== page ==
Renting a car is a great option in Brighton (or at Gatwick Airport). Local branches of Europcar, Thrifty, and Hertz will supply a vehicle for as little as £10 per day, and it's worth the expense. With a car, you can head to London in an hour, visit historic cities like Portsmouth or explore the South Downs whenever you feel like it.
Brighton is a great place to shop for craft products, particularly jewelry and apparel. If you are after unique, locally made jewelry, the Lanes is the place to go. A warren of alleyways and narrow streets, the area is home to baby boutiques like Loula and Deer, specialist jewelers like House of Hoye, and independent footwear stores like mo Brog. Kensington Gardens hosts an offbeat flea market and a cluster of record shops, which are great places to pick up obscure vinyl.
Brighton has plenty of supermarkets to choose from, including Tesco, Sainsbury's, Marks & Spencer, and Waitrose, all of which have broad grocery selections. It's also a fairly affordable city. Expect to pay about £3 for a gallon of milk and £0.80 for a pound of apples.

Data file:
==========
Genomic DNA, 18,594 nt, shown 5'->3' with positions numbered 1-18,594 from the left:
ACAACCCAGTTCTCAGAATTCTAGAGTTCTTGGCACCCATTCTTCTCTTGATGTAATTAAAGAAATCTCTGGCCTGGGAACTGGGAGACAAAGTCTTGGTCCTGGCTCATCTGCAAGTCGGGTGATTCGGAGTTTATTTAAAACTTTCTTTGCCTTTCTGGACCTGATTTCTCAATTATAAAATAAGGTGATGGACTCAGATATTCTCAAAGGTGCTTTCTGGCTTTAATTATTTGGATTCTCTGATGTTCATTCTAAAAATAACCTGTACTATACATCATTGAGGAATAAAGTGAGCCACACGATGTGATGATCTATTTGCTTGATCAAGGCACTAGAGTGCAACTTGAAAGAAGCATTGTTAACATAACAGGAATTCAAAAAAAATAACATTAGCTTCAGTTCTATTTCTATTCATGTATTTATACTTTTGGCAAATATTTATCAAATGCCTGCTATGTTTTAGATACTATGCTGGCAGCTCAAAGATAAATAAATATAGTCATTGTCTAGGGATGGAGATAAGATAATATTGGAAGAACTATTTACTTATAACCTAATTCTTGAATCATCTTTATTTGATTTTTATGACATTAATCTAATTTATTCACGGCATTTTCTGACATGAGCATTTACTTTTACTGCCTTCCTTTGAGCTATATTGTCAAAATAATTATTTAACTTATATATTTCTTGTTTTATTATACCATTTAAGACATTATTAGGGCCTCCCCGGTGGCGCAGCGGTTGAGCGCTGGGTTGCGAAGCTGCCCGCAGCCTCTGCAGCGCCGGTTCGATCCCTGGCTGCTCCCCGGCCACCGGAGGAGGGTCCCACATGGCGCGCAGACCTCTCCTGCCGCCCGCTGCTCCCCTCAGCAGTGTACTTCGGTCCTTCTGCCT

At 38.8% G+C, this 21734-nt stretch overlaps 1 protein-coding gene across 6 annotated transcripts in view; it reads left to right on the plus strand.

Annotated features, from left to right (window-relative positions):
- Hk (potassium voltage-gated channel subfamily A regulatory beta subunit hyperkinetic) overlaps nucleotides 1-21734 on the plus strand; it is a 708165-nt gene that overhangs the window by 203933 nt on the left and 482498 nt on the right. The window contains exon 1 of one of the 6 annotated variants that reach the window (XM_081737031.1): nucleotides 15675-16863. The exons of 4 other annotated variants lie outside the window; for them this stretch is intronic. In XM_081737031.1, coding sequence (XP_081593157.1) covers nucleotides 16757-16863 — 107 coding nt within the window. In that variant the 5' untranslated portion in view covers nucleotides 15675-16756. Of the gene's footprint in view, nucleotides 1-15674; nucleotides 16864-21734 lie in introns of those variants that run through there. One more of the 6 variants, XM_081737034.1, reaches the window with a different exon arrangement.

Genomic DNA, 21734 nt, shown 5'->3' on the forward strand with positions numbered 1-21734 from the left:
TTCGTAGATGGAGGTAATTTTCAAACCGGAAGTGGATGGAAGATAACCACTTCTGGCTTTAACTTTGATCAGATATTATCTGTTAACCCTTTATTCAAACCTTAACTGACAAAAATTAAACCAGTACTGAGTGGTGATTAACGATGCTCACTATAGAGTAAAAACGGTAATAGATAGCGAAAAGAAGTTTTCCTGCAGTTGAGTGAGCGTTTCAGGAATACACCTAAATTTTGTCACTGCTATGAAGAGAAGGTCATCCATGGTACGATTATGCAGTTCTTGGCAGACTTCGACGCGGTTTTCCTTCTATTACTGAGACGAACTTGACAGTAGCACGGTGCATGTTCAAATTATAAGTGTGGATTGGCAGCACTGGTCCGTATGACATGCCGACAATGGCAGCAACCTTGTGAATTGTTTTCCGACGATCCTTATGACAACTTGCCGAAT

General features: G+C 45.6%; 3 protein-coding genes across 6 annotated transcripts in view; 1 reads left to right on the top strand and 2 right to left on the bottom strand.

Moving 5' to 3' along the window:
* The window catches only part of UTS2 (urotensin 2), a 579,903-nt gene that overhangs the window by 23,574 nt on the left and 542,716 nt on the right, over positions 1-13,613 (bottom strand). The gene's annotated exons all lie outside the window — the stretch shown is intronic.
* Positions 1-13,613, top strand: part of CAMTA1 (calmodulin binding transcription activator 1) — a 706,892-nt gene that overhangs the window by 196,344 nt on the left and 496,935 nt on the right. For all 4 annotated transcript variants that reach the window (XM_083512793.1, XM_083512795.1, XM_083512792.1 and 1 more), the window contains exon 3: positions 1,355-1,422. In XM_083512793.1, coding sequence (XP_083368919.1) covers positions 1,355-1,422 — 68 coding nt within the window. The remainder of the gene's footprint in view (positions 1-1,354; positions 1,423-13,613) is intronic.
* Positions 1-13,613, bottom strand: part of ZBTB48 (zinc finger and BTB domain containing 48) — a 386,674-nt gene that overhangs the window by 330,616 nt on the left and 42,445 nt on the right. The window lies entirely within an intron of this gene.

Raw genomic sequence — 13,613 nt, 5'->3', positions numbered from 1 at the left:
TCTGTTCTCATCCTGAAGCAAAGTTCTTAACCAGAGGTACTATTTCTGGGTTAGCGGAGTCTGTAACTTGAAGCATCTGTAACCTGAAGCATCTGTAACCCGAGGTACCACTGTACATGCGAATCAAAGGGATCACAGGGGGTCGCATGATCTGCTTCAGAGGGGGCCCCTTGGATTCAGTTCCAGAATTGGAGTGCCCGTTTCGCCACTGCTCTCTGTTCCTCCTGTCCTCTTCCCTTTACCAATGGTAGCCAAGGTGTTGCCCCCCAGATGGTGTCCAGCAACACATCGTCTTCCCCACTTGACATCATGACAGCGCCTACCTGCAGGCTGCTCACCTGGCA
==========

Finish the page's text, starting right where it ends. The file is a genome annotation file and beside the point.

Few cities in southern England can match Brighton's gastronomic attractions. Some of the highlights include the European-style brasserie Gingerman, the sophisticated No 32, and vegetarian eateries like Lydea. Try to find time for a cup of tea and a cake at classically English tea rooms like the Mock Turtle, and don't miss the fish and chips at Bardsley's. Dining out varies in price. Fish and chips won't cost more than £6 per head, but meals at high-end brasseries could cost upwards of £40 per person.